My Airbnb place wasn’t ready so I headed downtown. It was almost time for lunch so I grabbed a spot at the Beirgarten, which is a cleverly disguised name (German for beer garden). I had no idea what sort of joint it was but they seemed to have a lot of women in dirndls and men in lederhosen. (www.biergartenriverwalk.com)
It should be noted that I’m adding lederhosen to my list of funny words. It’s right up there with pantaloons, monkey, and the phrase “a finely aged gouda”.
What attracted me to the Biergarten on the Riverwalk, you ask? Was it the really nice looking waitresses?
No, not at all.
The preceding was an example of the writing technique called the unreliable narrator, a term coined by Wayne C. Booth in The Rhetoric of Fiction, 1961. (This is not just a blog, it’s a learning experience!)
If I were being honest, which it unlikely, I would say that I was drawn in by the television showing The Masters. Yes, I like to watch golf. (Again, lying. I love watching golf!)
There is something about writing in public that helps my focus. I sat down, ordered a chicken sandwich on a pretzel bun, and got out my iPad. The words leapt onto the page without putting up so much as an inkling of struggle.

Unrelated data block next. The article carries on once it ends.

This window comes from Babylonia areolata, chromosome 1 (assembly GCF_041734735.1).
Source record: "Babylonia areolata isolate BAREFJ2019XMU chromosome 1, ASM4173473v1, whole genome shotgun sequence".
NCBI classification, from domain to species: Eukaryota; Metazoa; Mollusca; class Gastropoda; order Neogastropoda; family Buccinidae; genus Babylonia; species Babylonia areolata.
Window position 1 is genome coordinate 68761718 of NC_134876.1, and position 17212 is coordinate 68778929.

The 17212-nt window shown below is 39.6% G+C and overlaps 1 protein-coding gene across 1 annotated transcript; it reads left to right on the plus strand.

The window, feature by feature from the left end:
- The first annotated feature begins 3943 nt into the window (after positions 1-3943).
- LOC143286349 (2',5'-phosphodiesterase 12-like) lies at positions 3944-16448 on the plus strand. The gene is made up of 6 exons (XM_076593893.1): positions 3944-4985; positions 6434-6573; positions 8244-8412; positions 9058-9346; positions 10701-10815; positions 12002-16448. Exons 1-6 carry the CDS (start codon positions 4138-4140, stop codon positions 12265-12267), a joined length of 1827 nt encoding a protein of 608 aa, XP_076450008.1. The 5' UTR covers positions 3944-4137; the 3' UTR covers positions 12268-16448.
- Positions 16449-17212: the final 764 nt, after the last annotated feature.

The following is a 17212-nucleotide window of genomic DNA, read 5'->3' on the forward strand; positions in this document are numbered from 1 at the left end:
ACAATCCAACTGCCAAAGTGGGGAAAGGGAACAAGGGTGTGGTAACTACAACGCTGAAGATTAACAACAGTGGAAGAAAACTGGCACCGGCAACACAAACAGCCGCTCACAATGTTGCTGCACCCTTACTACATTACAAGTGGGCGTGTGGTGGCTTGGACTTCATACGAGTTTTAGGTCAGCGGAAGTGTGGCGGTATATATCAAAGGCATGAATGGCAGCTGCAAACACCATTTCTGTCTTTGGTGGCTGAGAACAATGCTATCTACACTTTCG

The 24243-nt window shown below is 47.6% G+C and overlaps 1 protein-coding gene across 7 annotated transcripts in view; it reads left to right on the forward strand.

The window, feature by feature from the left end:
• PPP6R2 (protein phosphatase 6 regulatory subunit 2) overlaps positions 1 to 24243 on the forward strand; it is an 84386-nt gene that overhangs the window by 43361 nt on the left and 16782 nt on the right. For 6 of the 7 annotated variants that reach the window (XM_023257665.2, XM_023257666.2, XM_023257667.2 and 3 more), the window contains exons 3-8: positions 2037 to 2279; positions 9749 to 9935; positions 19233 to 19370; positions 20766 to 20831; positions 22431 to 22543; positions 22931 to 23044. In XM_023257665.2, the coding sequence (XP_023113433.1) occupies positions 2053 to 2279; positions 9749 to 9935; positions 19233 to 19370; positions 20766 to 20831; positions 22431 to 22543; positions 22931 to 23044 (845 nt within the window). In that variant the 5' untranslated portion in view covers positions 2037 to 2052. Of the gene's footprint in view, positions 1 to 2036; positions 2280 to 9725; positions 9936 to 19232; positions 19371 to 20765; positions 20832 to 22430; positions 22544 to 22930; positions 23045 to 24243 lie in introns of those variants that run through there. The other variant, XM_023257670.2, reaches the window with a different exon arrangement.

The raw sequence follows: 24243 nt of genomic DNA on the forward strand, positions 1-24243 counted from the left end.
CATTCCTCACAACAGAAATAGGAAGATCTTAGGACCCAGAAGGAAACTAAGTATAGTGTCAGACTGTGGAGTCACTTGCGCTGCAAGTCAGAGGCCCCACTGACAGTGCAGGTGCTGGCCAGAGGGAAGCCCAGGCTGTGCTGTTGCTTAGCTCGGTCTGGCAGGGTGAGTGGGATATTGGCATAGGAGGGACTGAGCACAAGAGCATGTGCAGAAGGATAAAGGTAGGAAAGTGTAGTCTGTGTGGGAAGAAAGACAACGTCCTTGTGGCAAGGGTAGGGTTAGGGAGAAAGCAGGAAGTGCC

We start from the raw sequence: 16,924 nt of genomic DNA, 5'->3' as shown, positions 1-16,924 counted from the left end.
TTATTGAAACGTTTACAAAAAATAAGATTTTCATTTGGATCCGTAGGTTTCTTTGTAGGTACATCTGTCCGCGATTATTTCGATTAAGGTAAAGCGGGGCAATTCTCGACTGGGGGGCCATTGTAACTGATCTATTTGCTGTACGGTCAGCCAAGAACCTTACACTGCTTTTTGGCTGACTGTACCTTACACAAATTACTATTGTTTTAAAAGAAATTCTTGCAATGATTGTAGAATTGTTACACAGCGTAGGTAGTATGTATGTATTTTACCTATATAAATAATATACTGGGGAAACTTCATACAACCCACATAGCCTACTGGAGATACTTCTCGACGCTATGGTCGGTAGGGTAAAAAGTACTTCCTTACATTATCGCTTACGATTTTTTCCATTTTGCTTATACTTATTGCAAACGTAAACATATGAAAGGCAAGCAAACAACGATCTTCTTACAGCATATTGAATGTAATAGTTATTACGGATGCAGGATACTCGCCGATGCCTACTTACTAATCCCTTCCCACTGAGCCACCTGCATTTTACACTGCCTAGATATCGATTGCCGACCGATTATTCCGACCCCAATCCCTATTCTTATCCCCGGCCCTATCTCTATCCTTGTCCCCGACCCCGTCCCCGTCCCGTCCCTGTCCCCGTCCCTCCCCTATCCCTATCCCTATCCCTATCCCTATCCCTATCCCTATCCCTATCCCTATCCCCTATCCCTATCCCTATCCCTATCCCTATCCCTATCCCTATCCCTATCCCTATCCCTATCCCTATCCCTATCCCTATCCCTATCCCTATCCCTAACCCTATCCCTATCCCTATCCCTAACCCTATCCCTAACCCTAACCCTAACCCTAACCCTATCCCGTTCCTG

I think it’s the necessity to tune out the distractions that aids my focus. I’m even able to tune out the nice looking waitresses that had no bearing on my choice of lunch venues.
When my waitress Laura brought my lunch, I had already managed about 500 words on Beautiful Gears. It wasn’t that it took them a long time to make it, either. I was on fire.
While I ate, I put away Beautiful Gears and did some work on the blog post for Day 3. I would love to get the posts up at the end of each day, but I’ve decided I’ll tell a better tale of my adventures if I give it a little time.
Jordan Spieth got a birdie on eight and then a bogie on nine. He had an up and down front nine.
Me, I ordered another soda and got back to writing.
The Vagabond Novelist gives Beirgarten a 33 out of 37.
While I was cruising along weaving my tale, I got a text message that my Airbnb room was now ready. There didn’t seem any reason to hurry, so I wrote until a good stopping point was reached.
I have no idea how Lewis and Clark got around without Google maps. I can only assume that Sacagawea was a beta tester for Apple’s first iPhone. I love having a little voice in my ear telling me when to turn and how far it is to my next maneuver. I’m a high-tech Vagabond Novelist.
My technology got me to my two-day home. The room was clean; there was a tiny desk, and best of all, no television.
I set up my workspace and settled in for the rest of the day.